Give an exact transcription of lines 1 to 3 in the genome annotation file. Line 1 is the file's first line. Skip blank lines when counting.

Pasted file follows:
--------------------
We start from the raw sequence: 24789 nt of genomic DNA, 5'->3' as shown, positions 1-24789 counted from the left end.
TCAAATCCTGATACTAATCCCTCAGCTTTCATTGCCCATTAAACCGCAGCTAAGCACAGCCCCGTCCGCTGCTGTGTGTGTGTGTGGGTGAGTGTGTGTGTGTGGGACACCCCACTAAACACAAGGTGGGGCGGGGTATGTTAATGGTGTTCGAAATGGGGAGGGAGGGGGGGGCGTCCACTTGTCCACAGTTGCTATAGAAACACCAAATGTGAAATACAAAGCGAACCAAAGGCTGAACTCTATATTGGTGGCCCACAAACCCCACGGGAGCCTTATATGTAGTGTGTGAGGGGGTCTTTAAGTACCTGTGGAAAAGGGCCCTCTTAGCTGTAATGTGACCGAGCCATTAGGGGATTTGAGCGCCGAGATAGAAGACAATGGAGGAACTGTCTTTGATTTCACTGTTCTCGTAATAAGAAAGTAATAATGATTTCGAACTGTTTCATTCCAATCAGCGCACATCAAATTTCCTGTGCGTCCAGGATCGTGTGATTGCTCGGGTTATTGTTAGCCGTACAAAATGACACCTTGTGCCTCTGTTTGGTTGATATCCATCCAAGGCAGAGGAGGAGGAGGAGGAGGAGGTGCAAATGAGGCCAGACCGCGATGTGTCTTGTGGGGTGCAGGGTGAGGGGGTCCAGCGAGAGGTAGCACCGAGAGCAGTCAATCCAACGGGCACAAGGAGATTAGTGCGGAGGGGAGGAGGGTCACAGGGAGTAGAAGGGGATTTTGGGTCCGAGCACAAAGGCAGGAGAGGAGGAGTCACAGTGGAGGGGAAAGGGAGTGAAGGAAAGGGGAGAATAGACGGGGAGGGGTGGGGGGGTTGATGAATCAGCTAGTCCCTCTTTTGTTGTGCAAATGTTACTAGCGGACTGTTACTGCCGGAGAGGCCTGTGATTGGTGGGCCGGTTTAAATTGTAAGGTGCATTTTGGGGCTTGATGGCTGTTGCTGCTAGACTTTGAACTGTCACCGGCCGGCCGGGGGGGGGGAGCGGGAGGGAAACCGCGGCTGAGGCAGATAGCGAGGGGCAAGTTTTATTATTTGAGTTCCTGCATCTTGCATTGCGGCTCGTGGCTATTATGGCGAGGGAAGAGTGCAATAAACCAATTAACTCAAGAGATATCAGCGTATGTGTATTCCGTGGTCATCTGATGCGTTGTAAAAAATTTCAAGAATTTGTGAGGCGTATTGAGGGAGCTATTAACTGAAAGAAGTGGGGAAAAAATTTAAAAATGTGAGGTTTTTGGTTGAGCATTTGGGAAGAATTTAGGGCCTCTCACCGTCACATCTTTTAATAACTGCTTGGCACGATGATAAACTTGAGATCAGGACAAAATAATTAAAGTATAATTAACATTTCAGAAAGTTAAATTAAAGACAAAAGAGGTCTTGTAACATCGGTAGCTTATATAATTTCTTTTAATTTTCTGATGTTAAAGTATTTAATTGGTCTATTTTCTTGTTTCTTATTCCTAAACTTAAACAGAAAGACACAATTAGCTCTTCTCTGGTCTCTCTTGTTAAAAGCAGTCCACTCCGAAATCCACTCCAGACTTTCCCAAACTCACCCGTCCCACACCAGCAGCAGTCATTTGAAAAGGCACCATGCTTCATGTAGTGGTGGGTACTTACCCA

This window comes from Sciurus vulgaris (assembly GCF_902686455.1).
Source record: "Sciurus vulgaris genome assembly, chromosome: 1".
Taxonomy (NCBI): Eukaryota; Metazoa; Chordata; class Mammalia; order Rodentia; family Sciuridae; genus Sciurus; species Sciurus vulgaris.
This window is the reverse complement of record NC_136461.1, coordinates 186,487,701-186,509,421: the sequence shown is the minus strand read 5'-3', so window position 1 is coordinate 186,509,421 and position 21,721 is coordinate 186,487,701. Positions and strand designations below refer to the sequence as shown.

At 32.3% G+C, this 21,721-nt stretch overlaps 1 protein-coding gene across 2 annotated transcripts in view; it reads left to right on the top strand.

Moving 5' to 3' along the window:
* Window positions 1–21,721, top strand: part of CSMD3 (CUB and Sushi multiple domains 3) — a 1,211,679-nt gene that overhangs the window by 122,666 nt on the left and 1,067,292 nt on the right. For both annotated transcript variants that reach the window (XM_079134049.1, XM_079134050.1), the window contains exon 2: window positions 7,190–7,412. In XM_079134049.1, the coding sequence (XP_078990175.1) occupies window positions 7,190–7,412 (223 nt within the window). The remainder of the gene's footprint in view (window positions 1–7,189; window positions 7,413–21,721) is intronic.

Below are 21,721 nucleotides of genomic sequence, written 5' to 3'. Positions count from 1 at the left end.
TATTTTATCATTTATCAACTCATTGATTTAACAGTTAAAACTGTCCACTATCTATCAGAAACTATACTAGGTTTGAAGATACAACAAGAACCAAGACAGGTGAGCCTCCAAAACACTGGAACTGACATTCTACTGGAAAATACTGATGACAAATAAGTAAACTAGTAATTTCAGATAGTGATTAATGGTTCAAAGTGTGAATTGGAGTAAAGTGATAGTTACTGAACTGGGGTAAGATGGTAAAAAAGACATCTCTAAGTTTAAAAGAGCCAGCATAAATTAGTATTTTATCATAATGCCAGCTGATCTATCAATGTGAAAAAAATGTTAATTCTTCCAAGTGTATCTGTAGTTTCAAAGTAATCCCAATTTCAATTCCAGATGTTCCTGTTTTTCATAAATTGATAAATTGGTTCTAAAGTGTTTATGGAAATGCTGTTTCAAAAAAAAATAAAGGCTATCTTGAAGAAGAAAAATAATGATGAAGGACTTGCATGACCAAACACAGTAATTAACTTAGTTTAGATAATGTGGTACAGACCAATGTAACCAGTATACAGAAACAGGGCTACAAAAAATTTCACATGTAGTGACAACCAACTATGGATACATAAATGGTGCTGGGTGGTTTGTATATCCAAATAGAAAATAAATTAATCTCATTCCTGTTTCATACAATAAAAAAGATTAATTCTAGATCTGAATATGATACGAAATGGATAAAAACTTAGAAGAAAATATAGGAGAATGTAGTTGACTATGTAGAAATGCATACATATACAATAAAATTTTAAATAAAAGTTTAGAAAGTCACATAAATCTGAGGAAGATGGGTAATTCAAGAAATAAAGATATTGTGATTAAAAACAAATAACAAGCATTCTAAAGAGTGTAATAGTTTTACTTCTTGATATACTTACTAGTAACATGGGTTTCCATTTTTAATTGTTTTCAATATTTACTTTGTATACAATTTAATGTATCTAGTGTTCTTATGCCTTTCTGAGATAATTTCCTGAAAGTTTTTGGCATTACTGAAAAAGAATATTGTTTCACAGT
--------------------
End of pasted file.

We start from the raw sequence: 24789 nt of genomic DNA, 5'->3' as shown, positions 1-24789 counted from the left end.
TCAAATCCTGATACTAATCCCTCAGCTTTCATTGCCCATTAAACCGCAGCTAAGCACAGCCCCGTCCGCTGCTGTGTGTGTGTGTGGGTGAGTGTGTGTGTGTGGGACACCCCACTAAACACAAGGTGGGGCGGGGTATGTTAATGGTGTTCGAAATGGGGAGGGAGGGGGGGGCGTCCACTTGTCCACAGTTGCTATAGAAACACCAAATGTGAAATACAAAGCGAACCAAAGGCTGAACTCTATATTGGTGGCCCACAAACCCCACGGGAGCCTTATATGTAGTGTGTGAGGGGGTCTTTAAGTACCTGTGGAAAAGGGCCCTCTTAGCTGTAATGTGACCGAGCCATTAGGGGATTTGAGCGCCGAGATAGAAGACAATGGAGGAACTGTCTTTGATTTCACTGTTCTCGTAATAAGAAAGTAATAATGATTTCGAACTGTTTCATTCCAATCAGCGCACATCAAATTTCCTGTGCGTCCAGGATCGTGTGATTGCTCGGGTTATTGTTAGCCGTACAAAATGACACCTTGTGCCTCTGTTTGGTTGATATCCATCCAAGGCAGAGGAGGAGGAGGAGGAGGAGGTGCAAATGAGGCCAGACCGCGATGTGTCTTGTGGGGTGCAGGGTGAGGGGGTCCAGCGAGAGGTAGCACCGAGAGCAGTCAATCCAACGGGCACAAGGAGATTAGTGCGGAGGGGAGGAGGGTCACAGGGAGTAGAAGGGGATTTTGGGTCCGAGCACAAAGGCAGGAGAGGAGGAGTCACAGTGGAGGGGAAAGGGAGTGAAGGAAAGGGGAGAATAGACGGGGAGGGGTGGGGGGGTTGATGAATCAGCTAGTCCCTCTTTTGTTGTGCAAATGTTACTAGCGGACTGTTACTGCCGGAGAGGCCTGTGATTGGTGGGCCGGTTTAAATTGTAAGGTGCATTTTGGGGCTTGATGGCTGTTGCTGCTAGACTTTGAACTGTCACCGGCCGGCCGGGGGGGGGGAGCGGGAGGGAAACCGCGGCTGAGGCAGATAGCGAGGGGCAAGTTTTATTATTTGAGTTCCTGCATCTTGCATTGCGGCTCGTGGCTATTATGGCGAGGGAAGAGTGCAATAAACCAATTAACTCAAGAGATATCAGCGTATGTGTATTCCGTGGTCATCTGATGCGTTGTAAAAAATTTCAAGAATTTGTGAGGCGTATTGAGGGAGCTATTAACTGAAAGAAGTGGGGAAAAAATTTAAAAATGTGAGGTTTTTGGTTGAGCATTTGGGAAGAATTTAGGGCCTCTCACCGTCACATCTTTTAATAACTGCTTGGCACGATGATAAACTTGAGATCAGGACAAAATAATTAAAGTATAATTAACATTTCAGAAAGTTAAATTAAAGACAAAAGAGGTCTTGTAACATCGGTAGCTTATATAATTTCTTTTAATTTTCTGATGTTAAAGTATTTAATTGGTCTATTTTCTTGTTTCTTATTCCTAAACTTAAACAGAAAGACACAATTAGCTCTTCTCTGGTCTCTCTTGTTAAAAGCAGTCCACTCCGAAATCCACTCCAGACTTTCCCAAACTCACCCGTCCCACACCAGCAGCAGTCATTTGAAAAGGCACCATGCTTCATGTAGTGGTGGGTACTTACCCA

This window comes from Sciurus vulgaris (assembly GCF_902686455.1).